What Beliefs Do We Cling to Stubbornly?

In another pitfall that is familiar to lean practitioners, the Soviets attempted to change physical systems without changing mental paradigms. In the end, it was a leadership problem, not a technological problem. According to the episode

The fact is they were unable to modernize Soviet agriculture with the economic structure and strategy that they were following.

The supermarket is a pull system. The Soviet style planned economy’s agricultural supply chain was a push system. There was a huge gap between what consumers wanted and what the managers of the big state farms were told to produce. They overproduced, underproduced, and lacked a system of demand signals to make corrections. It’s no surprise they were unable to take advantage of best practices they saw. They may have been able to adopt advanced agricultural science and technology, but put them to work in service of flawed beliefs.

Don’t Repeat Khrushchev’s Mistake

The study of history allows us to avoid repeating mistakes. What can lean leaders learn from the role the American supermarket played in the Cold War?

First, we mustn’t commit to results without understanding the process to get them. The results are superficial. The underlying processes are what bring the results. They are often invisible. When going to see examples of excellence, leaders must look for insights beyond the superficial.

Second, the investment in building up the capability to deliver simple yet robust systems often requires years of commitment. Leaders who only plan to stick around until something better comes a long, a few years at best, can’t make such a commitment. When this is the case, it’s better for them to aim for something achievable in the short-term, like improving crop yields, rather than modernizing the entire supply chain.

Third, we need the courage to identify our fundamental beliefs that may stand in the way of success, and change them.

The Usual Suspects for Lean Failures

Lean failures are often attributed to “lack of leadership support” or “poor leadership” or even “leadership resistance”. There’s no doubt that good leadership is essential, and poor leadership can be stall changes. But naming leadership as the top reason for success or failure seems too broad and vague. The lean lesson from the Soviet struggles with supermarkets suggest that it’s not a lack of leadership will to change. Failures result from leaders who don’t fully understand what they are trying to build, the scope of the challenge and what level of commitment this requires.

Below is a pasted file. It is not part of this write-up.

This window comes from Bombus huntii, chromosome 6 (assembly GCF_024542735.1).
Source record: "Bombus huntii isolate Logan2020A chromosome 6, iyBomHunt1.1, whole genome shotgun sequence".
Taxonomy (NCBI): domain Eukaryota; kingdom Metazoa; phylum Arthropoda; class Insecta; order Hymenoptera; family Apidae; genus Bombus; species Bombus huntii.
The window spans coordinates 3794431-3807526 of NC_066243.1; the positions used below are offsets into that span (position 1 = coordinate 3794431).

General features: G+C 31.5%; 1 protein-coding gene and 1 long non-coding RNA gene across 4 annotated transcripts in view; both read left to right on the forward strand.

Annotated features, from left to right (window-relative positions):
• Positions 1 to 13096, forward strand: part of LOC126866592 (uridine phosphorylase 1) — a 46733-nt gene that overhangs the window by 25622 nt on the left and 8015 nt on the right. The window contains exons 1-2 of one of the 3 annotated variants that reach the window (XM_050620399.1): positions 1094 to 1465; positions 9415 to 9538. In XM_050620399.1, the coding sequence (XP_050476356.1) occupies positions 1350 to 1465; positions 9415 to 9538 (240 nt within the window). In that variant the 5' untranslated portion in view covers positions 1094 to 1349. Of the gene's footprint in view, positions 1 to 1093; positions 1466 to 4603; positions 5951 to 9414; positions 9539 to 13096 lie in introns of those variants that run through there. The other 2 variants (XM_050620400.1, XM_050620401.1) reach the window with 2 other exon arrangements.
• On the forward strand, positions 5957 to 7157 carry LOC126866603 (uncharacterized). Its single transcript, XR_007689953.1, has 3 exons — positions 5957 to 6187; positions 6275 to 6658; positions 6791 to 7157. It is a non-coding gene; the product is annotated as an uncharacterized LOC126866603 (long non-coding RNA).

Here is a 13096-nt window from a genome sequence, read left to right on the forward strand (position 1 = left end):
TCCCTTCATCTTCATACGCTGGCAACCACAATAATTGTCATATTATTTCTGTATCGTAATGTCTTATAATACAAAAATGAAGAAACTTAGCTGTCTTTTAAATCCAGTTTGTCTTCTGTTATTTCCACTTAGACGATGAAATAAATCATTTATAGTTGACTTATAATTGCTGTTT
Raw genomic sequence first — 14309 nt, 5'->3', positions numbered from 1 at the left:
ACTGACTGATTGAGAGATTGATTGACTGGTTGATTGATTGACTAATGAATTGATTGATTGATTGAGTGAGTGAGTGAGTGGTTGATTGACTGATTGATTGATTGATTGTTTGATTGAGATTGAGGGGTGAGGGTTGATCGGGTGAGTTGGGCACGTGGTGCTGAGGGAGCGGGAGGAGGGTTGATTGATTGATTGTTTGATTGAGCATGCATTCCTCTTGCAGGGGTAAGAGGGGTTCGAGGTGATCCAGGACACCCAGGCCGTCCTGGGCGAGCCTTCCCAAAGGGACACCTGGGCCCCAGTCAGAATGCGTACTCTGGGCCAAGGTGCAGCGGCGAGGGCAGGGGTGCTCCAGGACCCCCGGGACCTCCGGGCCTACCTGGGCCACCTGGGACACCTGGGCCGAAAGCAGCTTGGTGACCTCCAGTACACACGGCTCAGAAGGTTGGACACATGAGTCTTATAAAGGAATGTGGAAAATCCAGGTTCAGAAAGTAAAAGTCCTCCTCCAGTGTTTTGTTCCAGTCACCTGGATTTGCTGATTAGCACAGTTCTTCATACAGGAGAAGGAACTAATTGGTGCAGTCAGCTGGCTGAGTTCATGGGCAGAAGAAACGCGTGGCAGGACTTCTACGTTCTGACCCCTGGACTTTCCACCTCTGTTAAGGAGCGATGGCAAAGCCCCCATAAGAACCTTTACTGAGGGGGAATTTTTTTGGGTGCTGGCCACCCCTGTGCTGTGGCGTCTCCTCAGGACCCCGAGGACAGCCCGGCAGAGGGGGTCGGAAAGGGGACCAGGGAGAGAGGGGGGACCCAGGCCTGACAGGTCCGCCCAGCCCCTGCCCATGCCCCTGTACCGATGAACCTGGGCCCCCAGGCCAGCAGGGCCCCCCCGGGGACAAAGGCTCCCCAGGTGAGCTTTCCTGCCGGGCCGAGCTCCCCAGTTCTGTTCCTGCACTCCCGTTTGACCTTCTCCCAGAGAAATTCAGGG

1. James La Trobe-Bateman

    October 12, 2020 - 8:35 am

    Great insights!
    I particularly liked this quote “The modern food supply chain is only possible because the U.S. government built it.” Hmm!

  2. Martin Padilla

    October 12, 2020 - 10:32 am

    Creo que hay dos conceptos que mencionan que es en lo que la gran mayoría fallamos.
    * No debemos comprometernos con los resultados sin comprender el proceso para obtenerlos.
    * La inversión para desarrollar la capacidad de ofrecer sistemas simples pero robustos a menudo requiere años de compromiso.

  3. Jonathan Wiederecht

    October 19, 2020 - 9:41 am

    Jon – your blog immediately takes me to something that Mike Rother stated on page 5 of his book Toyota Kata. “Toyota opens it factory doors to us again and again, but I imagine Toyota’s leaders may also be shaking their heads and thinking ‘Sure, come have a look. But why are you so interested in the solutions we develop for our specific problems”? Why do you never study how we go about developing those solutions’? ” Just copying the end result – well, it just doesn’t work that way. You need to go much deeper, much more towards the behavioral side of lean to create the solution.

    • Jon Miller

      October 19, 2020 - 10:12 am

      Very true. Thanks Jonathan